Because fructose is the sweetest simple sugar, the higher the percentage of fructose in high fructose corn syrup, the sweeter the end result.

Sucrose, which is table sugar, is made from fructose and glucose, so it also provides much of the fructose found in the diet, and honey is about 40% fructose by volume.

The equation of sucrose.

What Is Sucrose? Is Sucrose Sugar?

Sucrose is the chemical term for table sugar, so when people ask: “Is sucrose sugar?“the answer is emphatically yes.

Not only is sucrose a type of sugar in general, just like fructose or glucose, but sucrose is the sugar that people think about when they use the term “sugar“ in general as sucrose is the sugar found in a sugar bowl, bag of sugar, regular sugar packets at a coffee shop, etc.

Because sucrose is a disaccharide of fructose and glucose, it contains 50% glucose and 50% fructose for a molecule of sucrose.

Because fructose is sweeter than glucose, and sucrose is an even hybrid blend of fructose and glucose, sucrose is less sweet than fructose but sweeter than glucose.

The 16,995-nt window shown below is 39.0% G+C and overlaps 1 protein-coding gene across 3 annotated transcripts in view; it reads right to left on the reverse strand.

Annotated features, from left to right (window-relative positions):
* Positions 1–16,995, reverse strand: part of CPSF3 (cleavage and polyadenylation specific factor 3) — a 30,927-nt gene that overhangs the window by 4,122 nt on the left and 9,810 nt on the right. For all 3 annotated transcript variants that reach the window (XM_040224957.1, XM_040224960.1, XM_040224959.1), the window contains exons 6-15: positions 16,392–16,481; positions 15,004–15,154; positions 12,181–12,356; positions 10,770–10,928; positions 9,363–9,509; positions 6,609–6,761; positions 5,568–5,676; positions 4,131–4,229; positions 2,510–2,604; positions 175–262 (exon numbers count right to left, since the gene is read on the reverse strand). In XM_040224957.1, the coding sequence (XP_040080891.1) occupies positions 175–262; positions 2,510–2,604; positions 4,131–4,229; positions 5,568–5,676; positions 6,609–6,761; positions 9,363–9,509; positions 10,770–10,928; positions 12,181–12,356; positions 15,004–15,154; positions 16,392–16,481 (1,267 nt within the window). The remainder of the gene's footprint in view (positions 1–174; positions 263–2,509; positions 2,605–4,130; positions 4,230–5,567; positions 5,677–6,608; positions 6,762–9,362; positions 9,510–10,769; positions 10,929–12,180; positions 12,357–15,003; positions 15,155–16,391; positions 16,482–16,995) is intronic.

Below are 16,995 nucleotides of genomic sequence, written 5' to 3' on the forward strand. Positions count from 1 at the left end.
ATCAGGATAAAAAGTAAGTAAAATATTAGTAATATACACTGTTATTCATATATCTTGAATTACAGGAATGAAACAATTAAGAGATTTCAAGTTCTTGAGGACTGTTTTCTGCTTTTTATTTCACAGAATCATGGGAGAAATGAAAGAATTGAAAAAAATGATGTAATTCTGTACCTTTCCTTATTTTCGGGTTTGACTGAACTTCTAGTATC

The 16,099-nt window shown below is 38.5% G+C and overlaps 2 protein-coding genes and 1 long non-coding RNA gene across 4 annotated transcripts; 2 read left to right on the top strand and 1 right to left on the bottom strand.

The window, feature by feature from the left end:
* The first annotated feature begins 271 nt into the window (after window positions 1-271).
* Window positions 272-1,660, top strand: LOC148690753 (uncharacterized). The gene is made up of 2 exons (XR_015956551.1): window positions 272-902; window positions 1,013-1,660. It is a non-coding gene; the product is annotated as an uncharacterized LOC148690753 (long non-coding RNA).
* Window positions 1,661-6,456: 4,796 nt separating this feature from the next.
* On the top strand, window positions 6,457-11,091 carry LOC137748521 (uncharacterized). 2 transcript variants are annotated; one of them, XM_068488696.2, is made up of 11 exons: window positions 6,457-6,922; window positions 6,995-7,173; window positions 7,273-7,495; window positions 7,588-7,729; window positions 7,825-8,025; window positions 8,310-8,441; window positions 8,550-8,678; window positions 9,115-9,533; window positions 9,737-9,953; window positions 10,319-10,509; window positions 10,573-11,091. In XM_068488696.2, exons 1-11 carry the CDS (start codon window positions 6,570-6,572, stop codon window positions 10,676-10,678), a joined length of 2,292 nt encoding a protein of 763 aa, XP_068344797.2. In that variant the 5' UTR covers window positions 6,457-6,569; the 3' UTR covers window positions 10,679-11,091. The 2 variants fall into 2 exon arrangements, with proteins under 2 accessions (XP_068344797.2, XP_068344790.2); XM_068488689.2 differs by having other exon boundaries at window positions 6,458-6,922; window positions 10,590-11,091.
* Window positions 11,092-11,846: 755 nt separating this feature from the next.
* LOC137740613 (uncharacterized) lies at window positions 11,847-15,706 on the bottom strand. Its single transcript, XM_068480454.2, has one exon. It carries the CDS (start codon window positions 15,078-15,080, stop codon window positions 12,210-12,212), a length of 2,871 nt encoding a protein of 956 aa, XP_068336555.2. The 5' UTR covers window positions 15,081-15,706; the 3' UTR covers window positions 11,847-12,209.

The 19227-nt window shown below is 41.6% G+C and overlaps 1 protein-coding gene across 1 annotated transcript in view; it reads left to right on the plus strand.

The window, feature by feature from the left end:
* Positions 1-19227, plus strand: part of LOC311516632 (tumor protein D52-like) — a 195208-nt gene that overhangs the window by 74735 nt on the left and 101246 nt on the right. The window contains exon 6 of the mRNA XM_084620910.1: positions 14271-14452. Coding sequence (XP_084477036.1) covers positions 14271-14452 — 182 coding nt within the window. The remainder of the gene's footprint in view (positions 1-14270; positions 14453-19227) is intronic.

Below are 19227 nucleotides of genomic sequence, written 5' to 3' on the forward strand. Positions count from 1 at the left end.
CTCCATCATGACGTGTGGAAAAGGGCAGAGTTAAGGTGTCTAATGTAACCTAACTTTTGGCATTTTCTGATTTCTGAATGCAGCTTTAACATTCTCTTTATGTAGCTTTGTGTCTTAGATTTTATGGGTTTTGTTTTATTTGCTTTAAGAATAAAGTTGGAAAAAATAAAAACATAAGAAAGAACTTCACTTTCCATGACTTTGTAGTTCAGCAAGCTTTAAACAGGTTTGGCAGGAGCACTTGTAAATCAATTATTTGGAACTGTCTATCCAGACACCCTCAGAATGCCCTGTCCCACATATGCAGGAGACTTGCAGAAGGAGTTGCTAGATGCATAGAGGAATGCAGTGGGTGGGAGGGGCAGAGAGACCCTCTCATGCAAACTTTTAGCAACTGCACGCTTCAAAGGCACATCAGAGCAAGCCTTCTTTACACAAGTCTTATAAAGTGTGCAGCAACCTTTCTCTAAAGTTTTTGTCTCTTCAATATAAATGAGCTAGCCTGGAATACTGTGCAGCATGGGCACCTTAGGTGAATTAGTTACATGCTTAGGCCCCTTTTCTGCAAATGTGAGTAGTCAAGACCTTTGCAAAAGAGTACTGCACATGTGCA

Therefore, when comparing fructose vs sucrose, we can say that fructose is sweeter than sucrose, and with glucose vs sucrose, sucrose is sweeter than glucose.

Because sucrose is made from fructose and glucose, it is natural to assume that it is a man-made sugar formed in a lab by combining the other simple sugars.

Brown sugar.

However, sucrose is a naturally-occurring sugar, just like fructose is.

There are many larger molecules found in nature that are formed by the natural combination of smaller molecules or “building blocks,” and sucrose is an example of such.

For example, sucrose can be found in certain vegetables, fruits, and grains. The foods highest in sucrose found naturally within the food include sugar beets and sugarcane. 

For this reason, the sucrose table sugar we use in cooking is sucrose extracted from sugar beets or sugarcane in most cases.

However, as is the case with high fructose corn syrup, which gets added to tons of food products such as fruit juice, gummy fruit snacks, candy, sugary cereals, etc., sucrose is also added to many food products as sucrose is refined white sugar that is used in all sorts of recipes.

Most baked goods have sucrose in them, as do foods like ice cream, sweetened cereals, granola bars, and sugar-sweetened beverages.

Cubed sugar.

What Are the Differences Between Fructose vs Sucrose?